Socialist Worker

The human cost of the construction site boom

by Simon Basketter
Issue No. 2069

Before the recent launch of a summit on safety with the construction industry, Peter Hain, the work and pensions secretary, said, “I will not tolerate an increase in construction deaths. Booming house building, yes. Booming infrastructure, yes. But not with the blood of workers in the foundations.”

In reality, Labour’s policies are directly enabling carnage on building sites up and down the country.

Last week 20 year old Reece French died in Plymouth after being hit by a falling skip full of bricks, and 18 year old Gareth Ritson was killed on a construction site in Troon, Ayrshire.

Gordon Brown says he wants three million new homes built by 2020, but at what cost?

Brown wants them to be built by the private companies whose vicious pursuit of profit led to a 31 percent rise in construction site deaths over the last year, with 77 workers losing their lives.

Construction is an under-regulated industry. The Health and Safety Executive (HSE) found that nearly one in three construction refurbishment sites put the lives of workers at risk.

The HSE inspected 1,586 contractors on construction refurbishment sites in June and July. Enforcement orders were served on 426. Shockingly the HSE stopped work on site immediately in 244 cases because “there was a real possibility that life would be lost”.

Last year 39 people died on refurbishment, repair and maintenance sites. Instead of being able to increase its number of inspections, the HSE has been experiencing budget cuts in real term since 2002.

Accidents

Around 85 percent of accidents reported to the HSE are never investigated and many never get reported at all.

Employers are able to get away with this because the 400 frontline inspectors can only stretch so far – and numbers are set to drop to 360 by next April. The HSE will have to make further cuts of 5 percent a year between 2008 and 2011.

Polish worker Zbigniew Swirzynski was killed on a construction site in Liverpool in January. Nobody had a record that he was on the site on his first day of work. He was a victim of the drive to casualisation in the industry.

A bogus self-employment culture denies workers basic employment rights and means that they do not have access to independent safety representatives.

For instance, the employment status of a worker is currently not even recorded when they are killed at work or involved in a major accident.

House building companies are entirely reliant on workers who are registered as self-employed.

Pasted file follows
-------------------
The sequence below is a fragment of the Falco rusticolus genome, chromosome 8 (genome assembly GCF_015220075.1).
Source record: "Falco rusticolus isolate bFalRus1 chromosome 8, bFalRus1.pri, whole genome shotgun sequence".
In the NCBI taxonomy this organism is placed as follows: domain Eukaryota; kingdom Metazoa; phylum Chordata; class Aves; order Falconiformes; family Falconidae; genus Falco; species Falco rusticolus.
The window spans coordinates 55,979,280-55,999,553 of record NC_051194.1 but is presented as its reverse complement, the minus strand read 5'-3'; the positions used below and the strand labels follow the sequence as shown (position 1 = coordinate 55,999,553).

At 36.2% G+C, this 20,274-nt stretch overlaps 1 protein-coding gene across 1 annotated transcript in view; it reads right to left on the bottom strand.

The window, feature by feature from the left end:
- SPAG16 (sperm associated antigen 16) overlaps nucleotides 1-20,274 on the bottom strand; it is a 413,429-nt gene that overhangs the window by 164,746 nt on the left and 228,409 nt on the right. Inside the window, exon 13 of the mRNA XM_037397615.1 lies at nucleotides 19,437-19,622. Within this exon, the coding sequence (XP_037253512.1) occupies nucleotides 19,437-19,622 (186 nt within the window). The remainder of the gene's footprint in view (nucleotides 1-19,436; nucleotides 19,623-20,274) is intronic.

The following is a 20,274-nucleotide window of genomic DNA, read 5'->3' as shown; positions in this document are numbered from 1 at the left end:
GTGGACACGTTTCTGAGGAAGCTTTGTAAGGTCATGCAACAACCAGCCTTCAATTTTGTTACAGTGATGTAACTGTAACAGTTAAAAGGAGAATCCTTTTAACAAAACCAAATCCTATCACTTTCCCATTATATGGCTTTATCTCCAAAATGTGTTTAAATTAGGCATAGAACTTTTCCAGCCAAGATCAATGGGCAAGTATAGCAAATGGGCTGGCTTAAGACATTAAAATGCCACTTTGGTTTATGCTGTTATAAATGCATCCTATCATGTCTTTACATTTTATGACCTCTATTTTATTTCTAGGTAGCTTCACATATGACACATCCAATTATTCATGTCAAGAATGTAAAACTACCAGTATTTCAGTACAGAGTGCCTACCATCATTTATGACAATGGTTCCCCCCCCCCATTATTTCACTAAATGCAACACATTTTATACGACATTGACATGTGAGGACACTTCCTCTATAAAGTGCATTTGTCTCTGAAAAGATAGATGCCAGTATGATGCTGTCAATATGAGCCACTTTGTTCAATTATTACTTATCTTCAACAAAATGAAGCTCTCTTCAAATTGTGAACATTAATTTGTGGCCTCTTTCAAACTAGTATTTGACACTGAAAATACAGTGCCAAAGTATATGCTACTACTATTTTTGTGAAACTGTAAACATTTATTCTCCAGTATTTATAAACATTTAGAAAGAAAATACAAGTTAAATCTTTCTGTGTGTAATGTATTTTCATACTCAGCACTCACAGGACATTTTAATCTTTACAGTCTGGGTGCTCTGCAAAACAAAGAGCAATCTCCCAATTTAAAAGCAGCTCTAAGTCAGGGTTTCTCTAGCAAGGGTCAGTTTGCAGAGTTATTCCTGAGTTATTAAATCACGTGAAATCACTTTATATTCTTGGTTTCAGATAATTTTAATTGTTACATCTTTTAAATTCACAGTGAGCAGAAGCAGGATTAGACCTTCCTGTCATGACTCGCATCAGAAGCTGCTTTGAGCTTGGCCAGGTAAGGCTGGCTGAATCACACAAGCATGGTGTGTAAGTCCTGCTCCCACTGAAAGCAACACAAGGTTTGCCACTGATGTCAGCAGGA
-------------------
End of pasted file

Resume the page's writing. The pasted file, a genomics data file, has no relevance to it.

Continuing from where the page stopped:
Many companies try to get away with the bare minimum safety measures and training. No large or medium-sized company has ever been convicted of corporate manslaughter. No director of a large or medium-sized company has ever been convicted of the offence.

The aim of subcontracting is to produce a multi-layered false economy. As the number of participants in the market increases, so the opportunities for squeezing workforce costs are enhanced.

Wages are forced down, and the responsibility for paying for training, holiday, sick leave and pension rights is displaced down the subcontracting chain onto the workers themselves.

This false economy forces cost savings to be made at every layer, and it is now deemed too expensive to train workers on the job. This means that subcontracting encourages deskilling, in turn increasing the risk of death and injury at work.

Multinationals

The companies behind subcontracting aren’t small operations – they are huge multinationals. The industry is wracked with corruption. The building bosses run blacklists to keep trade union militants off sites.

When former building boss Alan Wainwright gave evidence of the operation of blacklists in the construction industry to an employment tribunal in July, his evidence went uncontested by the building companies.

Wainwright’s allegations were revealed in Socialist Worker last year. And despite their warm words on construction safety, New Labour has ruled out extending the limited gangmasters legislation that applies to agriculture to the construction industry.

John Hutton, the secretary of state for business, said that existing regulations could deal with abuse of workers better than an extension of the Gangmasters Act.

One consequence is that gangmasters who can’t get licences to work in agriculture are working legally in construction. On top of the appalling conditions, that means that in order to drive down conditions of workers some gangmasters will sell the “cards” enabling people to get work for £150.

The government response to all this is a forum, with Hain calling for building workers to have a better “understanding” of health and safety.

As if the dangerous drive for profits in the construction industry could be halted if workers read some more leaflets.

Hain may offer the unions some rights in the house building sector,

but the bosses have little to fear from his forum.

There are simple solutions to the deaths in construction. The cuts in the HSE should be reversed and inspections increased.

Company bosses should be jailed for HSE lapses, the blacklist rooted out of the industry and new house building should be council housing on unionised construction sites.

New Labour’s commitment to the market means that it will do none of these things – and Peter Hain will have blood on his hands.

For more on the constuction industry blacklist go to » Scandal of constuction industry blacklist (8 April 2006, #1995)


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Features
Tue 18 Sep 2007, 19:15 BST
Issue No. 2069
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